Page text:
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Species Anelosimus studiosus

Anelosimus studiosus - female BG1111 D1712 - Anelosimus studiosus - female BG1118 D1734 - Anelosimus studiosus Spider - Anelosimus studiosus - male - female Anelosimus studiosus - female Anelosimus studiosus - female Spider  - Anelosimus studiosus - male Anelosimus studiosus
Kingdom Animalia (Animals)
Phylum Arthropoda (Arthropods)
Subphylum Chelicerata (Chelicerates)
Class Arachnida (Arachnids)
Order Araneae (Spiders)
Infraorder Araneomorphae (True Spiders)
No Taxon (Entelegynae)
Family Theridiidae (Cobweb Spiders)
Genus Anelosimus (Social cobweb spiders)
Species studiosus (Anelosimus studiosus)
Other Common Names
Communal Spider
Explanation of Names
Anelosimus studiosus (Hentz, 1850)
studiosus (L). Be diligent; zeal (1)
A. studiosus occurs in se U.S. The two other U.S. species occur in Arizona or California.
8 mm
e U.S., most records along the Gulf and Atlantic coast (TX-FL-CT-OK) south to northern Argentina (Draney, 2001),(BG data)
April to October in e TX (2)
Life Cycle
Females of Anelosimus cf. studiosus care for their egg-sacs and open them to allow the emergence of the spiderlings, which they feed by regurgitation.
The caterpillar of a Pyralid moth, Tallula watsoni, is known to inhabit the web of this spider in Florida (Deyrup et al. 2004).
Only about 23 among more than 38,000 known spider species can be considered social!
Unlike social insects, where the workers are sterile and only the queen lays eggs, all social spiders in a colony are able to reproduce.
Deborah R. Smith of the University of Kansas at Lawrence compares social spiders to a pride of lions. "It's always interesting to see an organism one usually thinks of as asocial, predatory, and cannibalistic, forming large cooperative societies," says Smith.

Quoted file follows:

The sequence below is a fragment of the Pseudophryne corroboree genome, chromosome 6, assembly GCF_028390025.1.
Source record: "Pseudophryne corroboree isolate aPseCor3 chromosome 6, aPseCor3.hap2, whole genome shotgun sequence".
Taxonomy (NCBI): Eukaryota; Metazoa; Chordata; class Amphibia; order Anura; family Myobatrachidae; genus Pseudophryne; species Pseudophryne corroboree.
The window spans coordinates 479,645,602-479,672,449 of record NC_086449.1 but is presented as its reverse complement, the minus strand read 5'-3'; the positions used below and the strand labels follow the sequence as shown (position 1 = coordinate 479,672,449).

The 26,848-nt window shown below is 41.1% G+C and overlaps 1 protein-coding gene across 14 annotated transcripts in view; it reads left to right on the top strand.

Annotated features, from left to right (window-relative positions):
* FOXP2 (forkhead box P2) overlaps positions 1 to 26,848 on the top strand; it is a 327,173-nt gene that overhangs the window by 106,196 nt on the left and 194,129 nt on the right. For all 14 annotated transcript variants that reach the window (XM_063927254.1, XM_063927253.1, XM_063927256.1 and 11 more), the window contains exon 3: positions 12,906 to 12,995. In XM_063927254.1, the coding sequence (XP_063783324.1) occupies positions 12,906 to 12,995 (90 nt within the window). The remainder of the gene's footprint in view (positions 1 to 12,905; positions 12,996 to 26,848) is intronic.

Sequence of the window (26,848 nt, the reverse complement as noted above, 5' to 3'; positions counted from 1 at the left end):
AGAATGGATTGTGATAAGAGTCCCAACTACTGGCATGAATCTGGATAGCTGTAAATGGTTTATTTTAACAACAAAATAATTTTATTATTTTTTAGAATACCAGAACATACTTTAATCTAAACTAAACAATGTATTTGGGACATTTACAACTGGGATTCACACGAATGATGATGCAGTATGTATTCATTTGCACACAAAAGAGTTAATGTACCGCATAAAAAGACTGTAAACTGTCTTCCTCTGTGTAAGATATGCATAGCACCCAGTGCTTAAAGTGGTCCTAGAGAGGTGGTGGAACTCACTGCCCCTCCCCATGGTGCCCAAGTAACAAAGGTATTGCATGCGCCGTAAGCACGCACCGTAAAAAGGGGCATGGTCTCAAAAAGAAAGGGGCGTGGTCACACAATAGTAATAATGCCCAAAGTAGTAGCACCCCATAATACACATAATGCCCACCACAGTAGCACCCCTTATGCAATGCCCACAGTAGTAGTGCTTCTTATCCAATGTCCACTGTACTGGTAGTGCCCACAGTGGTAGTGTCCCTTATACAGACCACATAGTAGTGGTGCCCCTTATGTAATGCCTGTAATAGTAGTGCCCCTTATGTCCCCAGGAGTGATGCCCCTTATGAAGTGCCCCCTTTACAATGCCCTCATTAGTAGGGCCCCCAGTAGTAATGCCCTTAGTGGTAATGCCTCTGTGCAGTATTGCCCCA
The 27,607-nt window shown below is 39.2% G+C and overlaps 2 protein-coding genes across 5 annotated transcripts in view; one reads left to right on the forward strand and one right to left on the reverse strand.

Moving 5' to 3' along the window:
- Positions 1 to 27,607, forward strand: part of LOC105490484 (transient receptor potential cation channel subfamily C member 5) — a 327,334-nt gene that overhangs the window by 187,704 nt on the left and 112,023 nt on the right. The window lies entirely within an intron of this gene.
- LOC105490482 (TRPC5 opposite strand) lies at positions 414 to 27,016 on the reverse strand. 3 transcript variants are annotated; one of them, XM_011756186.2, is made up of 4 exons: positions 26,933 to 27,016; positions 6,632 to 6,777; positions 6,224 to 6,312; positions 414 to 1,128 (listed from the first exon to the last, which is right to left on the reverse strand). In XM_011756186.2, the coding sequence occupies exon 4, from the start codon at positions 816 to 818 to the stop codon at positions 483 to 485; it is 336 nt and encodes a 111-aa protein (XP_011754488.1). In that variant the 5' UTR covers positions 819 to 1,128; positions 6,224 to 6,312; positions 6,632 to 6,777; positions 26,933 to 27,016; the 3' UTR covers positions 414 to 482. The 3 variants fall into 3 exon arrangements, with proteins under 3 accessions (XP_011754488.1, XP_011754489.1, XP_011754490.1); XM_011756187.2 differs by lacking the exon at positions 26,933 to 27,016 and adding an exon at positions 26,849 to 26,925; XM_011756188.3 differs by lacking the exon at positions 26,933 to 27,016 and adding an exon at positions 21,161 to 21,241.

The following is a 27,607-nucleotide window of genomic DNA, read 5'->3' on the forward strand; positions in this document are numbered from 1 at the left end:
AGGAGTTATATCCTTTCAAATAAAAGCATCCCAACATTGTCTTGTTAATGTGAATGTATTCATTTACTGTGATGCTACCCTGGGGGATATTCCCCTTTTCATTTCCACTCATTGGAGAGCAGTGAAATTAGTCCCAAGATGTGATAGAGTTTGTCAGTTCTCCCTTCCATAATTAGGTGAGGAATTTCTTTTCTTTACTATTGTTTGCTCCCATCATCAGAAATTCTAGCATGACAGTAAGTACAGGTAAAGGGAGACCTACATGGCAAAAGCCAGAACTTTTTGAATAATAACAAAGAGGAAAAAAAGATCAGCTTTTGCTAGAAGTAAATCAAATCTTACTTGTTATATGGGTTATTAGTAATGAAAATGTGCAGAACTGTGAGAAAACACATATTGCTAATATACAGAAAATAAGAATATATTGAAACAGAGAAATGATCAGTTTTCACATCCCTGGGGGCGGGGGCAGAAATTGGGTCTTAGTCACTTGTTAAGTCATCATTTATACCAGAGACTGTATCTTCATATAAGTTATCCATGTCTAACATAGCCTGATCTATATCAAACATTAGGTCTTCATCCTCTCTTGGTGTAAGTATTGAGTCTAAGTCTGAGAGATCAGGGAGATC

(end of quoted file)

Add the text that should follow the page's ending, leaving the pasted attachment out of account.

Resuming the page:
Group living has its benefits, says Leticia Avilés of the University of Arizona in Tucson, who studies cooperative spiders in Ecuador. Working together, social spiders can capture prey as large as 10 times their size, whereas an individual spider is lucky to bag a bug twice as big as itself.
In some spider species the mothers care for the young well after they have hatched but do not establish colonies. Each generation of young goes off and makes its own single-family web. These species, Smith speculates, resemble forerunners to the fully social spiders. After some point in evolution, she says, "the babies just never leave home."
Social spider colonies have been found to have a female-biased sex ratio, sometimes as high as 9:1! This no doubt facilitates population growth during times of plenty.
A variety of other species live in association with the social spiders in their webs including 13 species of spiders and 11 species of insects.
Print References
Agnarsson, I. 2012. A new phylogeny of Anelosimus and the placement and behavior of Anelosimus vierae n. sp. From Uruguay (Araneae: Theridiidae). Journal of Arachnology. 40 (1): 78–84.
Darchen, R. & B. Delage-Darchen. 1986. Societies of spiders compared to the societies of insects. Journal of Arachnology, 14 :227-238.
Viera, C., F.G. Costa, & S. Ghione. 2007. Mechanisms underlying egg-sac opening in the subsocial spider Anelosimus cf. studiosus (Araneae Theridiidae). Ethology Ecology & Evolution 19: 61-67.
Internet References
Texas Entomology - Mike Quinn
Works Cited
1.Dictionary of Word Roots and Combining Forms
Donald J. Borror. 1960. Mayfield Publishing Company.
2.A Field Guide to Spiders and Scorpions of Texas
John A. Jackman. 2002. Gulf Publishing.